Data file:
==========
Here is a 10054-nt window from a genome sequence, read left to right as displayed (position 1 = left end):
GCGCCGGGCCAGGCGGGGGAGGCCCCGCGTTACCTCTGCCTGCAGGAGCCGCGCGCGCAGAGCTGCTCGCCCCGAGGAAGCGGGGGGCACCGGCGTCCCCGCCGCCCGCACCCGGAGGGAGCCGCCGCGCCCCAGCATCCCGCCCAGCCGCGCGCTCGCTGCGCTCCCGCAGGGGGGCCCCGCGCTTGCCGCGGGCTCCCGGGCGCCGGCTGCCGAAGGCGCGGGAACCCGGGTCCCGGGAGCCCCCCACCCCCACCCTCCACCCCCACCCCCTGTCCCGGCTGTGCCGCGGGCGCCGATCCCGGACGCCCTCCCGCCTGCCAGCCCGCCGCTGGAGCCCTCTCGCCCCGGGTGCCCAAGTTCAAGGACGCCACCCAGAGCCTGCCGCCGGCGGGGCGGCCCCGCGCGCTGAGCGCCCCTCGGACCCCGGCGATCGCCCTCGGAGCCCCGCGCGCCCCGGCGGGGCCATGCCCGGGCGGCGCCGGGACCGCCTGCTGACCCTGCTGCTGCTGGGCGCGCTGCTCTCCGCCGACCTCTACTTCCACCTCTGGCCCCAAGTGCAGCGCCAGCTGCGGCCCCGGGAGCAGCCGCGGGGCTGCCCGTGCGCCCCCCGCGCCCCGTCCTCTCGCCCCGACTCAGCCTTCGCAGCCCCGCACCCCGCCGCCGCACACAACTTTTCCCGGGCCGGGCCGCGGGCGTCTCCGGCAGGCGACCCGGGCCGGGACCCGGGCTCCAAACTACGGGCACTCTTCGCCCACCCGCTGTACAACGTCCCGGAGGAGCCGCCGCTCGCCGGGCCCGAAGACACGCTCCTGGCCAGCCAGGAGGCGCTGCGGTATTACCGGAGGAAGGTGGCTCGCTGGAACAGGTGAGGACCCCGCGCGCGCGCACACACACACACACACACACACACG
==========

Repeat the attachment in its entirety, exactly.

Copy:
Here is a 10054-nt window from a genome sequence, read left to right as displayed (position 1 = left end):
GCGCCGGGCCAGGCGGGGGAGGCCCCGCGTTACCTCTGCCTGCAGGAGCCGCGCGCGCAGAGCTGCTCGCCCCGAGGAAGCGGGGGGCACCGGCGTCCCCGCCGCCCGCACCCGGAGGGAGCCGCCGCGCCCCAGCATCCCGCCCAGCCGCGCGCTCGCTGCGCTCCCGCAGGGGGGCCCCGCGCTTGCCGCGGGCTCCCGGGCGCCGGCTGCCGAAGGCGCGGGAACCCGGGTCCCGGGAGCCCCCCACCCCCACCCTCCACCCCCACCCCCTGTCCCGGCTGTGCCGCGGGCGCCGATCCCGGACGCCCTCCCGCCTGCCAGCCCGCCGCTGGAGCCCTCTCGCCCCGGGTGCCCAAGTTCAAGGACGCCACCCAGAGCCTGCCGCCGGCGGGGCGGCCCCGCGCGCTGAGCGCCCCTCGGACCCCGGCGATCGCCCTCGGAGCCCCGCGCGCCCCGGCGGGGCCATGCCCGGGCGGCGCCGGGACCGCCTGCTGACCCTGCTGCTGCTGGGCGCGCTGCTCTCCGCCGACCTCTACTTCCACCTCTGGCCCCAAGTGCAGCGCCAGCTGCGGCCCCGGGAGCAGCCGCGGGGCTGCCCGTGCGCCCCCCGCGCCCCGTCCTCTCGCCCCGACTCAGCCTTCGCAGCCCCGCACCCCGCCGCCGCACACAACTTTTCCCGGGCCGGGCCGCGGGCGTCTCCGGCAGGCGACCCGGGCCGGGACCCGGGCTCCAAACTACGGGCACTCTTCGCCCACCCGCTGTACAACGTCCCGGAGGAGCCGCCGCTCGCCGGGCCCGAAGACACGCTCCTGGCCAGCCAGGAGGCGCTGCGGTATTACCGGAGGAAGGTGGCTCGCTGGAACAGGTGAGGACCCCGCGCGCGCGCACACACACACACACACACACACACG